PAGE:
From the monthly archives: August 2013

We are pleased to present below all posts archived in 'August 2013'. If you still can't find what you are looking for, try using the search box.

Understanding Insurance: If Someone Hits You, Who Reports The Claim?

Written by on 8/28/2013 7:40 AM . It has 0 Comments.

If someone hits you, and it's pretty clear that person is at fault, is it their responsibility to report the claim, or should you report the claim? According to your auto policy, it's your duty to report all claims to your insurance company, regardless of fault. People often think that they're not required to report a claim to their own insurance company if they're not at fault for the claim. However, this is incorrect. When you purchase an auto insurance policy, make sure you read the section addressing your duties in a claim to understand what circumstances call for you to report a claim. So, if you're involved in an accident, each person should report the claim to his or her own insurance company. If the accident isn't your fault and another company is willing to cover your damage, you can choose to use that company instead of your own, and it should be fairly easy for your own company to close your claim. What many people don't know is this: You can report a claim to another person's insurance company. ...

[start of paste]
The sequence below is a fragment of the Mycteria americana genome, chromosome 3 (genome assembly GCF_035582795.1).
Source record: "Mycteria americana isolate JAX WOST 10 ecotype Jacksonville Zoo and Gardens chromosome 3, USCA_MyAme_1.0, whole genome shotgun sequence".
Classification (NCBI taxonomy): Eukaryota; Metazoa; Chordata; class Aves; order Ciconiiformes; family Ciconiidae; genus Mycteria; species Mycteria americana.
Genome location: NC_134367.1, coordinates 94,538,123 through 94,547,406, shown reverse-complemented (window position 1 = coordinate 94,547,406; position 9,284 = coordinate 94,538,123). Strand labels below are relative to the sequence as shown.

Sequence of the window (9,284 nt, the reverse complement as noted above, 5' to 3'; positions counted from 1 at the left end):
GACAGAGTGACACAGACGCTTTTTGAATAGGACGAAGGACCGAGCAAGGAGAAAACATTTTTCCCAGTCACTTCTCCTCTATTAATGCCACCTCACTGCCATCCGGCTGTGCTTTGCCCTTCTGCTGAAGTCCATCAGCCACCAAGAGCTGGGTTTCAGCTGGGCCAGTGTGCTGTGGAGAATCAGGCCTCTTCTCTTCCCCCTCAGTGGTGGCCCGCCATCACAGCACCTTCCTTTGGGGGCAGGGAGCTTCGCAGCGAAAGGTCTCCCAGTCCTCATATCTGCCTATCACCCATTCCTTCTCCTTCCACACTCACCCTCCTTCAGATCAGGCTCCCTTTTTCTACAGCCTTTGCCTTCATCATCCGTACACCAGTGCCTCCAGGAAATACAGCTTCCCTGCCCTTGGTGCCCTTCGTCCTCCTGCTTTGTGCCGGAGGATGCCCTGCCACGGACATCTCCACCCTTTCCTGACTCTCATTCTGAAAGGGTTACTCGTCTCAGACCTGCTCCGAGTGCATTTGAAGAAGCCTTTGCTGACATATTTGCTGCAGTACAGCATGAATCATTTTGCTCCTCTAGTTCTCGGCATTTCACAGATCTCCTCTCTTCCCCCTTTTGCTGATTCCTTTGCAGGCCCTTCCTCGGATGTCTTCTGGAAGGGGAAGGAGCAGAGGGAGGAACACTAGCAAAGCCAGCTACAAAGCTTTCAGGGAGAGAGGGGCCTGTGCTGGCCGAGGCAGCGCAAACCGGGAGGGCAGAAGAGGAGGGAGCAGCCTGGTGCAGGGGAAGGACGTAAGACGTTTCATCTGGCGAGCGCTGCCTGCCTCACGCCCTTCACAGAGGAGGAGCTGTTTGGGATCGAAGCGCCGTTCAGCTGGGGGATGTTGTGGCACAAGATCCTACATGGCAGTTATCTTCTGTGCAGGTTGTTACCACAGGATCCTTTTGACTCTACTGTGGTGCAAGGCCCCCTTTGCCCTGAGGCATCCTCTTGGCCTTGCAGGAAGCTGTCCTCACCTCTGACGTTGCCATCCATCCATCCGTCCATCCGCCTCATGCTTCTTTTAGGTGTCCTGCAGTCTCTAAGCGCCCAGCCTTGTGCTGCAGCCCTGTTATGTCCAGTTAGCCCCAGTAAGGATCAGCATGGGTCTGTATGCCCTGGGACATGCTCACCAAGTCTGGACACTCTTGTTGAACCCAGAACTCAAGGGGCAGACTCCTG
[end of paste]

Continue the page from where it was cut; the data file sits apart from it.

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Insurance Tips For The College-Bound

Written by on 8/13/2013 3:33 AM . It has 0 Comments.

College is expensive enough without finding out too late that an accident or theft isn’t covered under your current policies. So, as you get your children ready to head off to school in the next few weeks, we highly recommend that you take some time to review your insurance coverage. It's important to keep in mind that policy language varies by company, but below is a general guide. If you have questions, or want to go over your insurance needs, don’t hesitate to contact us! HOMEOWNERS Coverage of personal property: Most homeowners policies provide 10 percent of Coverage C (Personal Property) for property owned by an insured that is at a residence other than the insured’s.  For example, if the contents of a your home are insured for $100,000, a student’s property, up to $10,000, would be covered if living in a dormitory – provided the damage is caused by a covered peril and the student meets the definition of an insured. For apartments or houses off-campus, the ...

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